Omnivore - Bye-bye, Chick-fil-A; hello, Charlot’s Creole Cafe

What doesn’t kill you still doesn’t taste good


  • A “kiss-in” in New Jersey

Emory is booting Chick-fil-A out of its food court after 29 years, according to the Emory Wheel. The restaurant gained infamy last year because of the owners’ outspoken opposition to gay marriage.

The Wheel reports that the decision had nothing to do with politics, but was based on surveys and focus groups to determine what students would like to see in the food court’s remodeling this summer. Nonetheless, the Wheel notes:

Controversy regarding the national restaurant chain arose last summer when Chick-fil-A COO and President Dan Cathy publicly stated his opposition to gay marriage. Since then, members of Emory’s Lesbian, Gay, Bisexual and Transgender (LGBT) community formed a committee calling for Chick-fil-A’s removal from Cox Hall, and the Student Government Association (SGA) passed a resolution against Chick-fil-A’s presence on campus in December. Students also held a protest last semester.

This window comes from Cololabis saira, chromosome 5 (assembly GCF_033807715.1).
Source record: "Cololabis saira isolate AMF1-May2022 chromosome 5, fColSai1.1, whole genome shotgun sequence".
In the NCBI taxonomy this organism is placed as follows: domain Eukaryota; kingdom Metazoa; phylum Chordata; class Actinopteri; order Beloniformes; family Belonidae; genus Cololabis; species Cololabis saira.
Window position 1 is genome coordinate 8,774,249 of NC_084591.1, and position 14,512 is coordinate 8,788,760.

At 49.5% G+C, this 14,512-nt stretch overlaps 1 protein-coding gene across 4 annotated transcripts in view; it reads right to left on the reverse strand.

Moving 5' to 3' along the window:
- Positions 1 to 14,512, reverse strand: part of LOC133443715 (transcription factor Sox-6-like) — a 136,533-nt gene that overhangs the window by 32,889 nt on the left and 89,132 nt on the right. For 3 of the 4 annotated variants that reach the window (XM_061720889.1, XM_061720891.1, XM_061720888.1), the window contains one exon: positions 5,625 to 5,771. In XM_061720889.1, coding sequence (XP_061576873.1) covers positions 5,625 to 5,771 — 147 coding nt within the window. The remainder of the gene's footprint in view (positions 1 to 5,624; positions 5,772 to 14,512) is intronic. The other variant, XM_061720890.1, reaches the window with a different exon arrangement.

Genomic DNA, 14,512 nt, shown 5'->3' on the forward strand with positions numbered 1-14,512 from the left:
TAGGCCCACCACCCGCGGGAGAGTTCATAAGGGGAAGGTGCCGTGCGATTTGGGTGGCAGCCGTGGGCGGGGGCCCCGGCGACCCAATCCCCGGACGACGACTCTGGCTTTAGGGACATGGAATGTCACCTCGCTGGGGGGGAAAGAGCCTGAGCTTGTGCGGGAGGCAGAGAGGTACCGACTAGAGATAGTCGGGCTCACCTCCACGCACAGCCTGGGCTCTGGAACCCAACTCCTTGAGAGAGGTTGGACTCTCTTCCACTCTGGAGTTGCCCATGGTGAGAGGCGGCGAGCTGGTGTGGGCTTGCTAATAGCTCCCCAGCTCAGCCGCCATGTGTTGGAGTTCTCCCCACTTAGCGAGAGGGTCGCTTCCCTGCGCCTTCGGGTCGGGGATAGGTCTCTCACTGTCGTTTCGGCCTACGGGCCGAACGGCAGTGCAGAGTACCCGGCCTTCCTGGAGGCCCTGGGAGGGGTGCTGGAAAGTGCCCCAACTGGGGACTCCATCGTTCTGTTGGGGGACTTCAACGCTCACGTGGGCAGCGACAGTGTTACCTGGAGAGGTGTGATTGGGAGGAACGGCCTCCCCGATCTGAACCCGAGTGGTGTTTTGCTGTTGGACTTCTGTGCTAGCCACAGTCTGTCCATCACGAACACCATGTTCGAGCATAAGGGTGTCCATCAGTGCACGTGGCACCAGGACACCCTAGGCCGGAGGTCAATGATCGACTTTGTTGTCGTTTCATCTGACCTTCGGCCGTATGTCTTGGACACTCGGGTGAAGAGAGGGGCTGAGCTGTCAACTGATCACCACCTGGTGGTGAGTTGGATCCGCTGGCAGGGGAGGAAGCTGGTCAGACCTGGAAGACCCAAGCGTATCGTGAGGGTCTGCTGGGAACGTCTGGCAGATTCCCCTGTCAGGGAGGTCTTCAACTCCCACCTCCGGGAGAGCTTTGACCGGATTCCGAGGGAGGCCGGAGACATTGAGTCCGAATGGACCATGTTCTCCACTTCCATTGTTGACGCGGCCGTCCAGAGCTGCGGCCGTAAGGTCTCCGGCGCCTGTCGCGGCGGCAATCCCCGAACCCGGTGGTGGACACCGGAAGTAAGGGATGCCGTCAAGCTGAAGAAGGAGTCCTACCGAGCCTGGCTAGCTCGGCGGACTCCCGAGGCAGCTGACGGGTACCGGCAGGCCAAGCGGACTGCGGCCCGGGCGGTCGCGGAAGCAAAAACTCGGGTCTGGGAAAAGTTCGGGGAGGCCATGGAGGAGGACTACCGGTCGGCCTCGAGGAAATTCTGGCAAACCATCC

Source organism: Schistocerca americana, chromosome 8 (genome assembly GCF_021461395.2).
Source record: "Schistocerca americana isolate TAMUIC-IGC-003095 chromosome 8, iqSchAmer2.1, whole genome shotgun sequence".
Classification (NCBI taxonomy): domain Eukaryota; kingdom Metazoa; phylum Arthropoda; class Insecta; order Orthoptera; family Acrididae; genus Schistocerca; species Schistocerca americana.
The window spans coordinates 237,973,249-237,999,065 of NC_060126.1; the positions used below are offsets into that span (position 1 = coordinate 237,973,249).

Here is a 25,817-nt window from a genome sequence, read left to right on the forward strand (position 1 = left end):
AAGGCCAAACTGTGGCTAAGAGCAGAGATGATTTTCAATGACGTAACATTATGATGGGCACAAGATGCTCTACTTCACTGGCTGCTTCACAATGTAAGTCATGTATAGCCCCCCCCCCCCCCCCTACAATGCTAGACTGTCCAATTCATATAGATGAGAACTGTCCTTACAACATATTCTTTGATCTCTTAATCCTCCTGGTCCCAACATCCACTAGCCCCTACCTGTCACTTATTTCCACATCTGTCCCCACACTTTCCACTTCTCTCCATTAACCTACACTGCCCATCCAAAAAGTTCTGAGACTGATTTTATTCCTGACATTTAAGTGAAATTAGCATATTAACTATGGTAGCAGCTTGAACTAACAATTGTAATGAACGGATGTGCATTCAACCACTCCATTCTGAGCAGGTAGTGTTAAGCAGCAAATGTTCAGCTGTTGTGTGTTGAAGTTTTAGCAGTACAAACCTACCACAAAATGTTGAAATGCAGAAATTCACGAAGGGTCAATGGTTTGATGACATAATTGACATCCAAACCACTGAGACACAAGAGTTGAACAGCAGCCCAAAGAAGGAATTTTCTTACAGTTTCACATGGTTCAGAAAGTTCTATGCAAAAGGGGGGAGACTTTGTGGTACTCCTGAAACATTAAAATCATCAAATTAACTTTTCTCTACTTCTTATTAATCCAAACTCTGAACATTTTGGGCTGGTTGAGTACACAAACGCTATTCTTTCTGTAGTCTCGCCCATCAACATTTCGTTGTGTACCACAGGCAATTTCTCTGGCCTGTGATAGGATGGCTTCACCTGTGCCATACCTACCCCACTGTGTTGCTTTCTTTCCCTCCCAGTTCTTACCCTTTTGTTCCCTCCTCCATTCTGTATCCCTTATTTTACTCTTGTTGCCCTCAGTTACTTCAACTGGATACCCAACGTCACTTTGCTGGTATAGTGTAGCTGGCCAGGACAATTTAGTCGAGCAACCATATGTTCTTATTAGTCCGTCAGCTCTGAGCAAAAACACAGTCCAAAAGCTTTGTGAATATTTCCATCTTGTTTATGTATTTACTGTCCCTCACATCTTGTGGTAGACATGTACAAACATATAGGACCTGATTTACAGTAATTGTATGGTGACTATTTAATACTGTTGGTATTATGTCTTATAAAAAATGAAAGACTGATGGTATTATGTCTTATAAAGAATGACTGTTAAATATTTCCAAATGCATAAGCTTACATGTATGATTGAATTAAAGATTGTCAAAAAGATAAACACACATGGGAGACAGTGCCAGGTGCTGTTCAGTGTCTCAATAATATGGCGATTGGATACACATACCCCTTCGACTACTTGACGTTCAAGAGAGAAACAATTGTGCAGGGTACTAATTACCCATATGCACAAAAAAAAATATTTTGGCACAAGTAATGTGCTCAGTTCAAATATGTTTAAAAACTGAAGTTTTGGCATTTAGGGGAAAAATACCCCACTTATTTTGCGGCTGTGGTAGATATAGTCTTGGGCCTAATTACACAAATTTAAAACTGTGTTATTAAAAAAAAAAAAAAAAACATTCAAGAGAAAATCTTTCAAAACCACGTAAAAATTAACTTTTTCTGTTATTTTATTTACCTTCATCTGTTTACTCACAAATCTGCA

Is it possible that Emory students think politically incorrect food tastes shitty?....

I’m hearing some very positive reviews from friends about Charlot’s Creole Cafe, which opened recently a few doors from Lunacy Black Market. For the present, the restaurant is open only for lunch on weekdays. You can check out the daily specials on [|the restaurant’s Facebook page ...

A Guardian writer boasts
: “I survived the deadliest meal in the world.” The killer dish can do this to you:

The symptoms begin after a few minutes. First comes a tingling in the lips and tongue, pronounced but nothing terrible. Soon afterwards there is nausea, abdominal pain and diarrhea. Next the subject begins to experience a more serious numbness in their limbs, often while sweating and drooling uncontrollably. Weakness and shaking follow, then gradual paralysis of the diaphragm, a catastrophic drop in blood pressure, respiratory failure, blueness around the lips, fingers and toes, cardiac arrest and death.

Sounds like business-as-usual for most dining critics.]